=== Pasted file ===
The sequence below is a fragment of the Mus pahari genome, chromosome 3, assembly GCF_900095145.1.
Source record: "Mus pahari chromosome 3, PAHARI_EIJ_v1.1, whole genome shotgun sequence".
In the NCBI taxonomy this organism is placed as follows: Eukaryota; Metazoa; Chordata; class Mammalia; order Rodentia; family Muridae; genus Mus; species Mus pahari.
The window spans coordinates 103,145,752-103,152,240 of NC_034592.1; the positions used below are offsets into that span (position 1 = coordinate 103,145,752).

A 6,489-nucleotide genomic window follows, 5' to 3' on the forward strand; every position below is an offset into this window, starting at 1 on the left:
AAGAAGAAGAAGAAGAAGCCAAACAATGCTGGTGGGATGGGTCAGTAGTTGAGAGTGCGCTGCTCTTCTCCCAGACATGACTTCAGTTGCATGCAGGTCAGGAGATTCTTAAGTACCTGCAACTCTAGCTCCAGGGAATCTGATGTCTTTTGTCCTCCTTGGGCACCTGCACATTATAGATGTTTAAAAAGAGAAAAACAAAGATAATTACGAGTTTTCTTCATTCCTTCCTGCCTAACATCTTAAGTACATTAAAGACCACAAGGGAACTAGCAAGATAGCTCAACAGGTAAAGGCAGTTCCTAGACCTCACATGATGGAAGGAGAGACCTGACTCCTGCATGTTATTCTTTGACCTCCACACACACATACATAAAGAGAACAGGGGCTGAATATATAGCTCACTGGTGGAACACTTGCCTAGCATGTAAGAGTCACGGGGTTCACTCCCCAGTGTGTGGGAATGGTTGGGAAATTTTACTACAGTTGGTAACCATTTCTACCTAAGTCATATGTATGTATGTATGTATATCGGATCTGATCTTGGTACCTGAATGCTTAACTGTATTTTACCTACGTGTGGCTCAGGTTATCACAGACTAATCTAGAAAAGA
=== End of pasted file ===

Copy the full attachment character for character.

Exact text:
The sequence below is a fragment of the Mus pahari genome, chromosome 3, assembly GCF_900095145.1.
Source record: "Mus pahari chromosome 3, PAHARI_EIJ_v1.1, whole genome shotgun sequence".
In the NCBI taxonomy this organism is placed as follows: Eukaryota; Metazoa; Chordata; class Mammalia; order Rodentia; family Muridae; genus Mus; species Mus pahari.
The window spans coordinates 103,145,752-103,152,240 of NC_034592.1; the positions used below are offsets into that span (position 1 = coordinate 103,145,752).

A 6,489-nucleotide genomic window follows, 5' to 3' on the forward strand; every position below is an offset into this window, starting at 1 on the left:
AAGAAGAAGAAGAAGAAGCCAAACAATGCTGGTGGGATGGGTCAGTAGTTGAGAGTGCGCTGCTCTTCTCCCAGACATGACTTCAGTTGCATGCAGGTCAGGAGATTCTTAAGTACCTGCAACTCTAGCTCCAGGGAATCTGATGTCTTTTGTCCTCCTTGGGCACCTGCACATTATAGATGTTTAAAAAGAGAAAAACAAAGATAATTACGAGTTTTCTTCATTCCTTCCTGCCTAACATCTTAAGTACATTAAAGACCACAAGGGAACTAGCAAGATAGCTCAACAGGTAAAGGCAGTTCCTAGACCTCACATGATGGAAGGAGAGACCTGACTCCTGCATGTTATTCTTTGACCTCCACACACACATACATAAAGAGAACAGGGGCTGAATATATAGCTCACTGGTGGAACACTTGCCTAGCATGTAAGAGTCACGGGGTTCACTCCCCAGTGTGTGGGAATGGTTGGGAAATTTTACTACAGTTGGTAACCATTTCTACCTAAGTCATATGTATGTATGTATGTATATCGGATCTGATCTTGGTACCTGAATGCTTAACTGTATTTTACCTACGTGTGGCTCAGGTTATCACAGACTAATCTAGAAAAGA